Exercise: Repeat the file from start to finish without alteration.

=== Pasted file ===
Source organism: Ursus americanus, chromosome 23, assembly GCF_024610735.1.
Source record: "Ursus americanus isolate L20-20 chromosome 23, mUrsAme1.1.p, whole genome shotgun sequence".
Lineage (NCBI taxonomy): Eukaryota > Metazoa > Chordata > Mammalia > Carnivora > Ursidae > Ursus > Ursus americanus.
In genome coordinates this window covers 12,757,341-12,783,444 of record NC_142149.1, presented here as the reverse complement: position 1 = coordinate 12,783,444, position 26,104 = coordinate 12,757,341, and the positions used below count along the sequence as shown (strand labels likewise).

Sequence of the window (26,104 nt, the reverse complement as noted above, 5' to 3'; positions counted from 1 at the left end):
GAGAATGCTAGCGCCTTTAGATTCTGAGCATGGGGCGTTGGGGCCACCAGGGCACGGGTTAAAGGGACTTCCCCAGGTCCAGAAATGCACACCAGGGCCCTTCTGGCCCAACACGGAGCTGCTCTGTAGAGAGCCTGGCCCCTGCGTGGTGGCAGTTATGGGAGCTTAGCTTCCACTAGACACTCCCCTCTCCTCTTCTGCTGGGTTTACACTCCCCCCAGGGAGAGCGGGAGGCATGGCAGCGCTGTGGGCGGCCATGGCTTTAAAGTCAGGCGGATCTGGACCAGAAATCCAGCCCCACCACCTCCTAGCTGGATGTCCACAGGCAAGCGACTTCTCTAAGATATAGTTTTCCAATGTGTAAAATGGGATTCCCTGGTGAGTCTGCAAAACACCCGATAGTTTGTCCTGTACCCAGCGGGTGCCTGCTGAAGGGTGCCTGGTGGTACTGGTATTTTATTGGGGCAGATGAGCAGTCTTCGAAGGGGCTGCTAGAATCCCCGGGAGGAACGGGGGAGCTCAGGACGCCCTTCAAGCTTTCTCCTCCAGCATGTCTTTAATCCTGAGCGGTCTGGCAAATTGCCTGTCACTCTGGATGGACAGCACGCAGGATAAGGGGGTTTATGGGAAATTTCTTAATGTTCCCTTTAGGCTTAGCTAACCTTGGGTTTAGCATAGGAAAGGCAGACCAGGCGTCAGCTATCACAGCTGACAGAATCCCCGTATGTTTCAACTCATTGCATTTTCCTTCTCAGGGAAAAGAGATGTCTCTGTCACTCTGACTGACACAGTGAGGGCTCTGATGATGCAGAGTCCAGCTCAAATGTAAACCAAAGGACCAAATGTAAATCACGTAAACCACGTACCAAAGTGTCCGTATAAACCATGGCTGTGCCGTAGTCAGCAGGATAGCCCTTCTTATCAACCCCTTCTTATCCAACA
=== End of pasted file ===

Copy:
Source organism: Ursus americanus, chromosome 23, assembly GCF_024610735.1.
Source record: "Ursus americanus isolate L20-20 chromosome 23, mUrsAme1.1.p, whole genome shotgun sequence".
Lineage (NCBI taxonomy): Eukaryota > Metazoa > Chordata > Mammalia > Carnivora > Ursidae > Ursus > Ursus americanus.
In genome coordinates this window covers 12,757,341-12,783,444 of record NC_142149.1, presented here as the reverse complement: position 1 = coordinate 12,783,444, position 26,104 = coordinate 12,757,341, and the positions used below count along the sequence as shown (strand labels likewise).

Sequence of the window (26,104 nt, the reverse complement as noted above, 5' to 3'; positions counted from 1 at the left end):
GAGAATGCTAGCGCCTTTAGATTCTGAGCATGGGGCGTTGGGGCCACCAGGGCACGGGTTAAAGGGACTTCCCCAGGTCCAGAAATGCACACCAGGGCCCTTCTGGCCCAACACGGAGCTGCTCTGTAGAGAGCCTGGCCCCTGCGTGGTGGCAGTTATGGGAGCTTAGCTTCCACTAGACACTCCCCTCTCCTCTTCTGCTGGGTTTACACTCCCCCCAGGGAGAGCGGGAGGCATGGCAGCGCTGTGGGCGGCCATGGCTTTAAAGTCAGGCGGATCTGGACCAGAAATCCAGCCCCACCACCTCCTAGCTGGATGTCCACAGGCAAGCGACTTCTCTAAGATATAGTTTTCCAATGTGTAAAATGGGATTCCCTGGTGAGTCTGCAAAACACCCGATAGTTTGTCCTGTACCCAGCGGGTGCCTGCTGAAGGGTGCCTGGTGGTACTGGTATTTTATTGGGGCAGATGAGCAGTCTTCGAAGGGGCTGCTAGAATCCCCGGGAGGAACGGGGGAGCTCAGGACGCCCTTCAAGCTTTCTCCTCCAGCATGTCTTTAATCCTGAGCGGTCTGGCAAATTGCCTGTCACTCTGGATGGACAGCACGCAGGATAAGGGGGTTTATGGGAAATTTCTTAATGTTCCCTTTAGGCTTAGCTAACCTTGGGTTTAGCATAGGAAAGGCAGACCAGGCGTCAGCTATCACAGCTGACAGAATCCCCGTATGTTTCAACTCATTGCATTTTCCTTCTCAGGGAAAAGAGATGTCTCTGTCACTCTGACTGACACAGTGAGGGCTCTGATGATGCAGAGTCCAGCTCAAATGTAAACCAAAGGACCAAATGTAAATCACGTAAACCACGTACCAAAGTGTCCGTATAAACCATGGCTGTGCCGTAGTCAGCAGGATAGCCCTTCTTATCAACCCCTTCTTATCCAACA